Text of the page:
Lift heavy weights. Gozo says she strength trains at least four days a week to increase overall muscle mass, and focuses on full-body moves. "Building muscle helps you burn calories more efficiently, resulting in more abs definition," says Gozo. And, since lifting sessions also raise your heart rate, they can double as cardio, she says.
Eat carbs. Though protein is a big part of her diet, Gozo says she doesn't shy away from carbohydrate-packed foods like fruit, rice, and other whole grains. That's because these foods are also rich sources of fiber, which aid in digestion and reduce bloating.
Certified personal trainer and creator of the @fitbodyapp[instagram]https://www.instagram.com/p/BlDeStfB6VV/[/instagram]
Track your macros. "Your diet plays just as big of a role in abs definition as the workouts do, if not more," says Victoria. The key to getting hella ripped, she says, is by eating the a certain proportion of macronutrients, as in carbohydrates, protein, and fat specific to her activity level and goals. Some research suggests this eating strategy can lead to weight loss, but that's likely because survey participants are watching what they eat, not just following a certain diet. Victoria says she gets about 30 percent of her total calories from protein, 30 percent from fat, and 40 percent from carbs. That said, everyone's nutritional needs are different, so be sure to speak with a registered dietitian before making major changes to your diet.
Don't follow a restrictive diet. Though her meal plan is a bit involved, Victoria says she follows the 80/20 rule, meaning 80 percent of the foods she eats are from non-processed plant and animal sources, and 20 percent are more indulgent. This is a trick many nutritionists use to teach their patients moderation.
Don't worry about big vs. small meals. Though many trainers say their abs are a result of eating small frequent meals, Anna says she doesn't stick to a certain number of them per day. "At the end of the day, the total calories you consume and the macronutrient content are what matter," she says.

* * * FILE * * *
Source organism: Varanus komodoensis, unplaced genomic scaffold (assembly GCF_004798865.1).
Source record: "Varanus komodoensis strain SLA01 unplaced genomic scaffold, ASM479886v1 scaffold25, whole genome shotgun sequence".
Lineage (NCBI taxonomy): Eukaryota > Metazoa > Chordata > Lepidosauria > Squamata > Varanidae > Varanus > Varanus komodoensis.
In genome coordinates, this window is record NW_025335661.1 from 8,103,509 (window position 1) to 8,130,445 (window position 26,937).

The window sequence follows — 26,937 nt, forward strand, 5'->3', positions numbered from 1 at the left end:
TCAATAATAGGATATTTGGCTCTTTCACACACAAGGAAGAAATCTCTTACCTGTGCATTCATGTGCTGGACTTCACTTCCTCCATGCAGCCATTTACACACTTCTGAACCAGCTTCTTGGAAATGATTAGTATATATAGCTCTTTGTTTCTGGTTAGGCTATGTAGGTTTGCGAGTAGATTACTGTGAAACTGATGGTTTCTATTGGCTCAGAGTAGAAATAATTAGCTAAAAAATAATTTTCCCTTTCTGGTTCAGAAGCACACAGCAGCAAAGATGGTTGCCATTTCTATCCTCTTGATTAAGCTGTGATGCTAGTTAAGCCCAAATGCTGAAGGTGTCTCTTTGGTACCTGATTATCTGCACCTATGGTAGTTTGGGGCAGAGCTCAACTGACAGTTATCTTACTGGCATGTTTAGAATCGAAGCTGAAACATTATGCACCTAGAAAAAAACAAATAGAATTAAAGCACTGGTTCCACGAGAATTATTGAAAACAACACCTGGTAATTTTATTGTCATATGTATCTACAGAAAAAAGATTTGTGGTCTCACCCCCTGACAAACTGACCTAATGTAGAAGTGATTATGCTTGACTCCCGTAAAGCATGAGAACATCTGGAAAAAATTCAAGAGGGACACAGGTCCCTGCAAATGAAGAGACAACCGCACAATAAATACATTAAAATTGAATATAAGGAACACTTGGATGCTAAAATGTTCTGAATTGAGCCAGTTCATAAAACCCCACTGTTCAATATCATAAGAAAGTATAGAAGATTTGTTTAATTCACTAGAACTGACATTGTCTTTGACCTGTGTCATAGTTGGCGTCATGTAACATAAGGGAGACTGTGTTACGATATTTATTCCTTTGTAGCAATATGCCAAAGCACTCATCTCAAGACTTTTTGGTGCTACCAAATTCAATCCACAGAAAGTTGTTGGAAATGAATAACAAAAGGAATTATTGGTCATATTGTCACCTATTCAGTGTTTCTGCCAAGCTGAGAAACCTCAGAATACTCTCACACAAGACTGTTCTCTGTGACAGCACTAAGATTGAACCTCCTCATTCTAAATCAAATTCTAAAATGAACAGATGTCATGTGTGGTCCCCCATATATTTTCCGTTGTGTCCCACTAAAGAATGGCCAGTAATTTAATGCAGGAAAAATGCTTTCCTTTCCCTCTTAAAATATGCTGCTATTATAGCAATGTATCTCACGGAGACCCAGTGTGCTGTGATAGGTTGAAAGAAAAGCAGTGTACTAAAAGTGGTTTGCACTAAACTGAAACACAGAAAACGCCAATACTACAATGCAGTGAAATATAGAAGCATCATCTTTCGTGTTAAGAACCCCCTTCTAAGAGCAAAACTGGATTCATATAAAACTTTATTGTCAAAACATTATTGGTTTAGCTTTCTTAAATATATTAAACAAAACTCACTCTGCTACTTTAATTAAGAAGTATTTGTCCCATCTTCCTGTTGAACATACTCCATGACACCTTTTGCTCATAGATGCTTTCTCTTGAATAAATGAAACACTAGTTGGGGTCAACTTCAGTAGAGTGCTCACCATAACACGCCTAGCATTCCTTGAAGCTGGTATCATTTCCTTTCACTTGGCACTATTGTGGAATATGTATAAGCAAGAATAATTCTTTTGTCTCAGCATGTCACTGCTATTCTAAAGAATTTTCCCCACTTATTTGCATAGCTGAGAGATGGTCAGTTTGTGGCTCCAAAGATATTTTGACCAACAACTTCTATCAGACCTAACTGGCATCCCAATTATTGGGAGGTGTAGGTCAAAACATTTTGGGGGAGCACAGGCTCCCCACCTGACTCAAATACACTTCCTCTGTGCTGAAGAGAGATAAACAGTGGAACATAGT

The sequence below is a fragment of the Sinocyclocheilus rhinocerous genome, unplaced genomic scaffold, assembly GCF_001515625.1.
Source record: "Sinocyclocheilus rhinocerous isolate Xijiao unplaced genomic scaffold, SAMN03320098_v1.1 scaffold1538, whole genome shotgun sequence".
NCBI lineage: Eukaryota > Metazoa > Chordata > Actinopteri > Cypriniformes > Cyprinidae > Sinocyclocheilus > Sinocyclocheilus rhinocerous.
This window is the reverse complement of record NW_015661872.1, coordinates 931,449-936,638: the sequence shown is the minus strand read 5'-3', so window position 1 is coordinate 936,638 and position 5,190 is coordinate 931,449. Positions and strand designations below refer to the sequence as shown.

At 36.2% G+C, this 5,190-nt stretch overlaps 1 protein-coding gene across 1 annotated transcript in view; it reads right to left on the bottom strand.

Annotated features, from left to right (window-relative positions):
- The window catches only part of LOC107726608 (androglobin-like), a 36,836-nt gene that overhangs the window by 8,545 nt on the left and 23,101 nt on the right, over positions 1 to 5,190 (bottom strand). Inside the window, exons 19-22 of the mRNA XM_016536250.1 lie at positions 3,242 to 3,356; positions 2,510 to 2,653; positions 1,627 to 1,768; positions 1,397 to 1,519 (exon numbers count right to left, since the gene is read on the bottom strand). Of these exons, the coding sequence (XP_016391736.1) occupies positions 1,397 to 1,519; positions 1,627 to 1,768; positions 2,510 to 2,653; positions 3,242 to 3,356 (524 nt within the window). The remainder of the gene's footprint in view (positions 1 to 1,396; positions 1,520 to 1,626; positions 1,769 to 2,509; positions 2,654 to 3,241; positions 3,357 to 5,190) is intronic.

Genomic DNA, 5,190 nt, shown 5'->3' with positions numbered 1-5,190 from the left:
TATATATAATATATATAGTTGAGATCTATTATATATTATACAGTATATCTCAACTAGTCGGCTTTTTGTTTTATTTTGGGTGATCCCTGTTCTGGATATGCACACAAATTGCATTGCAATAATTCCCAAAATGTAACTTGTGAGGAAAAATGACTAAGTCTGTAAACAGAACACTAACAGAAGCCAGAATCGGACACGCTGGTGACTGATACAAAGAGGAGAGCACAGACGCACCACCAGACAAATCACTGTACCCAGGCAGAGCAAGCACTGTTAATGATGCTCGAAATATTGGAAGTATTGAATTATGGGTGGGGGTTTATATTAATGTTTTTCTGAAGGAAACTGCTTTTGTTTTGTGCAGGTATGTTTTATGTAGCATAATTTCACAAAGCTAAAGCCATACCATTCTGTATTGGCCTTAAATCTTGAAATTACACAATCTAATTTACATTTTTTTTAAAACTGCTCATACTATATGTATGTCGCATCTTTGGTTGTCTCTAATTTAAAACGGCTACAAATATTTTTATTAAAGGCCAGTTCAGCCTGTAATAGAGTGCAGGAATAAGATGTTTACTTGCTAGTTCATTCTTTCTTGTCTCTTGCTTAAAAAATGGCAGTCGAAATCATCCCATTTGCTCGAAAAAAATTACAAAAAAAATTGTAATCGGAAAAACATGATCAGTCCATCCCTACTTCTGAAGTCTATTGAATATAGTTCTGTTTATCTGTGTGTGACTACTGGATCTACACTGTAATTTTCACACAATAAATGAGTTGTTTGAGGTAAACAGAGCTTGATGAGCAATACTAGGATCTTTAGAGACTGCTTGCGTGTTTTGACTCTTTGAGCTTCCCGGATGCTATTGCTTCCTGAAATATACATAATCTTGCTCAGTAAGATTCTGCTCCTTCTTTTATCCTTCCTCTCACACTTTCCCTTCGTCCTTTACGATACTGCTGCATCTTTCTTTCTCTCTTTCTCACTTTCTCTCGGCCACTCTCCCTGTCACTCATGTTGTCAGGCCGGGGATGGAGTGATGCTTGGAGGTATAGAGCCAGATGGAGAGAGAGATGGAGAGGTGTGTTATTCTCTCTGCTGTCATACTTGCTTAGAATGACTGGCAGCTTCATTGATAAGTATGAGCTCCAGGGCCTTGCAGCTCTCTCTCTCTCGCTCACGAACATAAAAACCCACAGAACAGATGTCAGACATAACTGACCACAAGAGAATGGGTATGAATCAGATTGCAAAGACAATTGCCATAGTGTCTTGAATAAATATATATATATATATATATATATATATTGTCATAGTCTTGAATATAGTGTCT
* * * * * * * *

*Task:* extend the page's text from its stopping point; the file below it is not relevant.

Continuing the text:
Certified functional strength coach, ACE-certified fitness nutrition specialist, and instructor at Fhitting Room, Shadowbox and ClassPass Live
Eat carbs before workouts. "I eat carbs at a point in the day when I need the most energy," says Sims of the body's primary source of energy. On days when she teaches up to seven classes, she refuels with a sweet potato served with ghee (aka clarified butter), a carb-heavy snack that helps her power through workouts.
Eat protein after exercise. Your body uses protein to rebuild the muscles it breaks down during workouts. It's why Sims chows down on foods like eggs, chicken, and tuna within 45-minutes of exercising, although science suggests timing may be less important than getting enough protein on days you work out.
Pair natural sugars and fats. At breakfast, Sims eats eggs and avocado with her berries; for a snack, she’ll have an apple with almond butter. Both combos contain simple carbs — read: quick energy — from whole, not processed foods, and healthy fats, which keep you satisfied.
“Abs change all the time! Sometimes I wake up, and my six-pack is there with a bow on. Then there are other times when I barely see definition.”
Know your triggers. "It's important to know what might make you bloated," she says. "Cauliflower and Brussels sprouts don't always sit well with me, so I will avoid them before photo shoots."
Go beyond crunches. Sims prefers exercises that challenge you to stabilize your core against imbalance or gravity, like a hands plank with dumbbell pull-through and ab roll-outs using a core-training wheel. "They challenge the entire core by resisting movement instead of creating it," she says of these moves, which she recommends doing in sets of 10 three times. You can repeat the series several times a week.